The Unabomber said (before he started bombing, or maybe in between bombings) that technology is not simply something created and cultivated by man but rather is more liken to a separate entity which propagates its self independently of and in some cases despite mankind's best interests.
I've always been somewhat of a fan of this idea, if for no other reason than that it invokes images of technology evolving and becoming better by an odd and hitherto unknown form of natural selection. And I mean natural selection.
Mankind has for eons used artificial selection to create new breeds of plants and animals by enhancing the reproductive chances of those individuals which display those characteristics most favorable to human exploitation (larger grain size, thicker and faster growing wool, etc).
And in the case of technology as an organism one would expect a similar form of human-controlled artificial selection. However this is not always the case. I think those of us with enough tech-savvy to be reading this post are aware enough of the infuriatingly self-serving way in which tech tends to operate from time to time - the idea generally being that this concession in user-friendliness or this little bit of unnecessary complication is required as a stepping stone to reach a more user-friendly plateau.
Perhaps it is nothing but simple intellectual hubris which drives us to embrace stronger and faster technology as being 'better' than more usable and intuitive products. "This phone may be far too complex and ineffective at placing calls, but im smart and patient enough to deal with it. And besides, its really cool!"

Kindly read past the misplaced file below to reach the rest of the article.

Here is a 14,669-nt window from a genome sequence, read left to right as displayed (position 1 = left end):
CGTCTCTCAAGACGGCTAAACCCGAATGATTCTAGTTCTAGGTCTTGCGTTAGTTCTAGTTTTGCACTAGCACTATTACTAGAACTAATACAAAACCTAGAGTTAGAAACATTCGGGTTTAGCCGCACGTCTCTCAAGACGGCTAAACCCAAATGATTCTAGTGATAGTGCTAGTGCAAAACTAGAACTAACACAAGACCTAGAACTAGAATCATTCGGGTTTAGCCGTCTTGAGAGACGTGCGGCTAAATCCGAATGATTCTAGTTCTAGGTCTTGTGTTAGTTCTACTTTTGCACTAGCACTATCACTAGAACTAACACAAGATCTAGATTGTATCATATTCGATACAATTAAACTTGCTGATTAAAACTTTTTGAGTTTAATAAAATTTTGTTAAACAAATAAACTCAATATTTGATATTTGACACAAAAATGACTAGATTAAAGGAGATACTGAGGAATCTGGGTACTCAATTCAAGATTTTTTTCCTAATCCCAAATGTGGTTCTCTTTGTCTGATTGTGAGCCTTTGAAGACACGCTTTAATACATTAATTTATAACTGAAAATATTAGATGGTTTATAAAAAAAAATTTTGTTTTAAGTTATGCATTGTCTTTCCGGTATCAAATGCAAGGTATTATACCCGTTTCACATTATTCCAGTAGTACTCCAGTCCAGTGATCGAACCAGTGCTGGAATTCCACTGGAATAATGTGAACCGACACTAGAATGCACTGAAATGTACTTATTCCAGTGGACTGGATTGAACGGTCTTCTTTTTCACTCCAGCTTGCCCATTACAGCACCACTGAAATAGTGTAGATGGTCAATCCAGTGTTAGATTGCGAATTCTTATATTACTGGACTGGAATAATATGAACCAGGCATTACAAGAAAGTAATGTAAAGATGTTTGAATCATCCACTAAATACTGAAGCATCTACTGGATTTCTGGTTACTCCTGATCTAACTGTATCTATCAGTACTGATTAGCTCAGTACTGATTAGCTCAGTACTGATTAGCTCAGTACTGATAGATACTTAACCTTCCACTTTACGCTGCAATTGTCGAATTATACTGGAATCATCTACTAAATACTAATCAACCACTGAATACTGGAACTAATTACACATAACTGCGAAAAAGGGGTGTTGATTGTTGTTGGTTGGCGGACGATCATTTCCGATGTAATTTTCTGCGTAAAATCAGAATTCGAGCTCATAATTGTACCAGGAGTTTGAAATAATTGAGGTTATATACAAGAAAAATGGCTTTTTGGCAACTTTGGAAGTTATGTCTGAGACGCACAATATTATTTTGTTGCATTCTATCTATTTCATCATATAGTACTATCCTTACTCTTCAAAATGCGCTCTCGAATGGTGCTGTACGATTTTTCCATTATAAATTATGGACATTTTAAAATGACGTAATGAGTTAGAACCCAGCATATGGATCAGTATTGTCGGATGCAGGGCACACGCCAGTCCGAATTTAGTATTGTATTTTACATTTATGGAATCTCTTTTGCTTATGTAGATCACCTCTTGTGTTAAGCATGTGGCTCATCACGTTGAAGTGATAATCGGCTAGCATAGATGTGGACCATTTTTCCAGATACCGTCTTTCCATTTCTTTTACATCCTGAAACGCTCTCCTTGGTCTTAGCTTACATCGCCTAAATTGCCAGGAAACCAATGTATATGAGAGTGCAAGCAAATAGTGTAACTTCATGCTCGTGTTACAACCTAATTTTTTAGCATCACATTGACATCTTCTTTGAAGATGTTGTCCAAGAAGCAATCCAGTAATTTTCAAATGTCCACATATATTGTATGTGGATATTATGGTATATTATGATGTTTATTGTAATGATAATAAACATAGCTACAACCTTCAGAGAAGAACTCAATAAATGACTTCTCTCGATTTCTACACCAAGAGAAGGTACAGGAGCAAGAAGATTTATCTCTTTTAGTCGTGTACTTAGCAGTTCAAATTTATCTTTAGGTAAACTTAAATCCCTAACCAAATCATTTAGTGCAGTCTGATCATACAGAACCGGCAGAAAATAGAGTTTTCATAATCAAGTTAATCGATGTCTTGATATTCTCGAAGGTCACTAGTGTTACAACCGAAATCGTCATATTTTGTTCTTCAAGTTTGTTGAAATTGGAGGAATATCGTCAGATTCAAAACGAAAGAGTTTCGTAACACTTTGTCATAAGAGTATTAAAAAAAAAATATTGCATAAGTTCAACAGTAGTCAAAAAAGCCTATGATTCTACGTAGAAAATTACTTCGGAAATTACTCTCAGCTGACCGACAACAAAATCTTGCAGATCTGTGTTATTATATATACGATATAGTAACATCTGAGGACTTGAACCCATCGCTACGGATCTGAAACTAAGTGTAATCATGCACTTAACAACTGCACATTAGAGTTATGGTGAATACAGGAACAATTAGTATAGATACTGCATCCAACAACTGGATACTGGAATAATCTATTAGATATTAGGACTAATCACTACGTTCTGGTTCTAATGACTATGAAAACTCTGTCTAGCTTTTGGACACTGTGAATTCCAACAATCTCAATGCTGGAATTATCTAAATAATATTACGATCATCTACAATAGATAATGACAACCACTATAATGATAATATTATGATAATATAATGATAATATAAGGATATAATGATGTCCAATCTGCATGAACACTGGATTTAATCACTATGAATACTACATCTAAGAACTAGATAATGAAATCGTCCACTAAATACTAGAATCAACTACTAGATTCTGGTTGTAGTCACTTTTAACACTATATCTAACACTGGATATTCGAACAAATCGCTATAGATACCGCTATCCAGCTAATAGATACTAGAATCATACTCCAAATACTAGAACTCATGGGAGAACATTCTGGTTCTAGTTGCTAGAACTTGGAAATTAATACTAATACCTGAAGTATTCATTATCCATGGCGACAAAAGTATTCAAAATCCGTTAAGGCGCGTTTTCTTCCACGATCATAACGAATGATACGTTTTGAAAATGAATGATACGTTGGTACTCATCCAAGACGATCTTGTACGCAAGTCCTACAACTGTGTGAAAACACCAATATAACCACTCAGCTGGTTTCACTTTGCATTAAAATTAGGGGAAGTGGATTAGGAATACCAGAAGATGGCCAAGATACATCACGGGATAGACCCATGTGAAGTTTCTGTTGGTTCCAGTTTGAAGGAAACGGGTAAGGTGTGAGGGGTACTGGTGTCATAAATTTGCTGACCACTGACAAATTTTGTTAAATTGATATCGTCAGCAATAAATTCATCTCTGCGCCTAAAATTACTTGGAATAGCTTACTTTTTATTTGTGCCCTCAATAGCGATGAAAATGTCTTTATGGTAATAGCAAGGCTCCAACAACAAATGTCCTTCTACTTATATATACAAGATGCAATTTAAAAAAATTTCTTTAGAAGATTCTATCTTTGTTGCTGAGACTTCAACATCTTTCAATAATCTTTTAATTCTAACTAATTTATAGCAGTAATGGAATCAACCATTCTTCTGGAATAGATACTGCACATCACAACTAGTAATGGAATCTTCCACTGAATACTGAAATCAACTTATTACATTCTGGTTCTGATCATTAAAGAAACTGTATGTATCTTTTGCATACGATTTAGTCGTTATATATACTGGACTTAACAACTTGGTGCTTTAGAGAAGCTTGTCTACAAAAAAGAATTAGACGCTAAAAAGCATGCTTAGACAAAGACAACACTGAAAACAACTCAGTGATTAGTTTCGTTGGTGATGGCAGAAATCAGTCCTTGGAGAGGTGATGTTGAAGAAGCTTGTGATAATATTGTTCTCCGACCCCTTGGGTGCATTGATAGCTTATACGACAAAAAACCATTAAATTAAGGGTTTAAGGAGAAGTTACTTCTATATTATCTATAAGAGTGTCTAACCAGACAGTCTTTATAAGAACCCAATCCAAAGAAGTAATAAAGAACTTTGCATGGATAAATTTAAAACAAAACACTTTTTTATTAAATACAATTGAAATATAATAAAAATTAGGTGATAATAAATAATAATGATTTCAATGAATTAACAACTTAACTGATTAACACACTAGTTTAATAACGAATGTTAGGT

Or perhaps I am simply making the cardinal mistake in attempting to understand evolution and natural selection by personifying the actions of a cold and impersonal system. Perhaps I am forgetting the universe's most potent and omnipresent rule - tautology as it is: That which happens, happens. And that which survives, survives.
Either way, this little slideshow put up by Wired shows (with perhaps the exception of the iphone) how the cell phone has evolved from 'brick to slick.' Furthering its own power and favoring intelligence over physical durability, the gradual change into my beloved G1 from Motorola's humble DynaTAC 8000x seems nearly to mirror our species' own ascent into the frail and over-brained beings we are now.